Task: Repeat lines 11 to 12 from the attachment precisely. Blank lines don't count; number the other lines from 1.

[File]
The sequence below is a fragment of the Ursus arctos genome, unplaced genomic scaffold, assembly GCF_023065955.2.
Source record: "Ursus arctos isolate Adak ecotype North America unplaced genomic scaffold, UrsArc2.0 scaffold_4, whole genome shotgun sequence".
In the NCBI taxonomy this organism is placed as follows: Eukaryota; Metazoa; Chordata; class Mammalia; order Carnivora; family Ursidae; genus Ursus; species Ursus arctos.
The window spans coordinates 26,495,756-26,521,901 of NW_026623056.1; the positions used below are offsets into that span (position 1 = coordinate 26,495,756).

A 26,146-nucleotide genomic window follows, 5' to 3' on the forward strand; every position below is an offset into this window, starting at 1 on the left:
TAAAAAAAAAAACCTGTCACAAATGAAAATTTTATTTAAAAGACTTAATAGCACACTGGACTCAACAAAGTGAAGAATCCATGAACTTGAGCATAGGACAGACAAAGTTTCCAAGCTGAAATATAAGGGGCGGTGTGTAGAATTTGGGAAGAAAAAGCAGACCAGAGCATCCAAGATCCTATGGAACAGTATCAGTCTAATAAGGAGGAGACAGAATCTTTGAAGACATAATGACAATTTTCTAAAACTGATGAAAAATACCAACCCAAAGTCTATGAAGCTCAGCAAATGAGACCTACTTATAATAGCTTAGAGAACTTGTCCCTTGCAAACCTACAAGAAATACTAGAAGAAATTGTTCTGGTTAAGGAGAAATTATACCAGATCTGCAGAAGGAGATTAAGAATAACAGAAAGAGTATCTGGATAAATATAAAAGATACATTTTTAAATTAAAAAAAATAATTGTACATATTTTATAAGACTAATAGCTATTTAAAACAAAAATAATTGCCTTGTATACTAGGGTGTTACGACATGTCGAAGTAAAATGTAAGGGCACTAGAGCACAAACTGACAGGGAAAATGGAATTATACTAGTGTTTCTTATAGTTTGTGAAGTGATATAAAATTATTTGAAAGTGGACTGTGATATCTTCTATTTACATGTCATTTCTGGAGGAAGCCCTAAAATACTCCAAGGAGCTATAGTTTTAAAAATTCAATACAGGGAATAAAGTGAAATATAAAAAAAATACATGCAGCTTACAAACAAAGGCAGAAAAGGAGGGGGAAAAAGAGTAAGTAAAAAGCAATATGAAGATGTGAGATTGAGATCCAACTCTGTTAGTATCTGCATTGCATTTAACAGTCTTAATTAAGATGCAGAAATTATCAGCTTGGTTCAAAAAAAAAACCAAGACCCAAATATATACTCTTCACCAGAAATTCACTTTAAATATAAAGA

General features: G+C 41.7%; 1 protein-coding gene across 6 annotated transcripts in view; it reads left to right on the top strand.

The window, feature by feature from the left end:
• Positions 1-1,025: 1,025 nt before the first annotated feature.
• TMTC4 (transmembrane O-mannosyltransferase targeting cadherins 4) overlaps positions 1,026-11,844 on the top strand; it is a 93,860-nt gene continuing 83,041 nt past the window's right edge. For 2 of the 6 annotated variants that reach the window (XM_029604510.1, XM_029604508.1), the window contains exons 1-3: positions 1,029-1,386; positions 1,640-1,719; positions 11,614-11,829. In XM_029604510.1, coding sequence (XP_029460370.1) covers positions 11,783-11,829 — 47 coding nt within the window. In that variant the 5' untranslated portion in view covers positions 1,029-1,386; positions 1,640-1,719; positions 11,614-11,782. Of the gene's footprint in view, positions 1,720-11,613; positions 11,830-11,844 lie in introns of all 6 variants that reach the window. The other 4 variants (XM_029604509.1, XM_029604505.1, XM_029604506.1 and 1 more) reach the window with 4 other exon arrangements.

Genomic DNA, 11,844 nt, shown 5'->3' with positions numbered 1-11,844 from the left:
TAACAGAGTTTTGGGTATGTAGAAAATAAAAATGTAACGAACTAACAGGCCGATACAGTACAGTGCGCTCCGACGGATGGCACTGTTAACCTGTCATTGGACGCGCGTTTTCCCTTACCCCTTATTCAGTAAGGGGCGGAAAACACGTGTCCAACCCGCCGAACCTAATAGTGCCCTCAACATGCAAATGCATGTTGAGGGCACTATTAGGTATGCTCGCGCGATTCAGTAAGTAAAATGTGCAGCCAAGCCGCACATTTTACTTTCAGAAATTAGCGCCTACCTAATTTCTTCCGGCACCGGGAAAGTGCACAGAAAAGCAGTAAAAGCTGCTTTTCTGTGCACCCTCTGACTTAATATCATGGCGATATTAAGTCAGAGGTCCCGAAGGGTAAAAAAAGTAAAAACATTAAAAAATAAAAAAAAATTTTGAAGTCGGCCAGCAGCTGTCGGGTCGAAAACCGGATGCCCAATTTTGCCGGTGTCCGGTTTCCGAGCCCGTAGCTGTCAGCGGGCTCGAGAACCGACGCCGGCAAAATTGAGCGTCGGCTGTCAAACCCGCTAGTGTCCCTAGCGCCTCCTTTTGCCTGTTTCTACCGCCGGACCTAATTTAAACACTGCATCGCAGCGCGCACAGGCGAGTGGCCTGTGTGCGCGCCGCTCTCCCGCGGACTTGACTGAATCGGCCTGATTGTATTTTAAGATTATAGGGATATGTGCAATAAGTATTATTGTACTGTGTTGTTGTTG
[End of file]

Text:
Genomic DNA, 11,844 nt, shown 5'->3' with positions numbered 1-11,844 from the left:
TAACAGAGTTTTGGGTATGTAGAAAATAAAAATGTAACGAACTAACAGGCCGATACAGTACAGTGCGCTCCGACGGATGGCACTGTTAACCTGTCATTGGACGCGCGTTTTCCCTTACCCCTTATTCAGTAAGGGGCGGAAAACACGTGTCCAACCCGCCGAACCTAATAGTGCCCTCAACATGCAAATGCATGTTGAGGGCACTATTAGGTATGCTCGCGCGATTCAGTAAGTAAAATGTGCAGCCAAGCCGCACATTTTACTTTCAGAAATTAGCGCCTACCTAATTTCTTCCGGCACCGGGAAAGTGCACAGAAAAGCAGTAAAAGCTGCTTTTCTGTGCACCCTCTGACTTAATATCATGGCGATATTAAGTCAGAGGTCCCGAAGGGTAAAAAAAGTAAAAACATTAAAAAATAAAAAAAAATTTTGAAGTCGGCCAGCAGCTGTCGGGTCGAAAACCGGATGCCCAATTTTGCCGGTGTCCGGTTTCCGAGCCCGTAGCTGTCAGCGGGCTCGAGAACCGACGCCGGCAAAATTGAGCGTCGGCTGTCAAACCCGCTAGTGTCCCTAGCGCCTCCTTTTGCCTGTTTCTACCGCCGGACCTAATTTAAACACTGCATCGCAGCGCGCACAGGCGAGTGGCCTGTGTGCGCGCCGCTCTCCCGCGGACTTGACTGAATCGGCCTGATTGTATTTTAAGATTATAGGGATATGTGCAATAAGTATTATTGTACTGTGTTGTTGTTG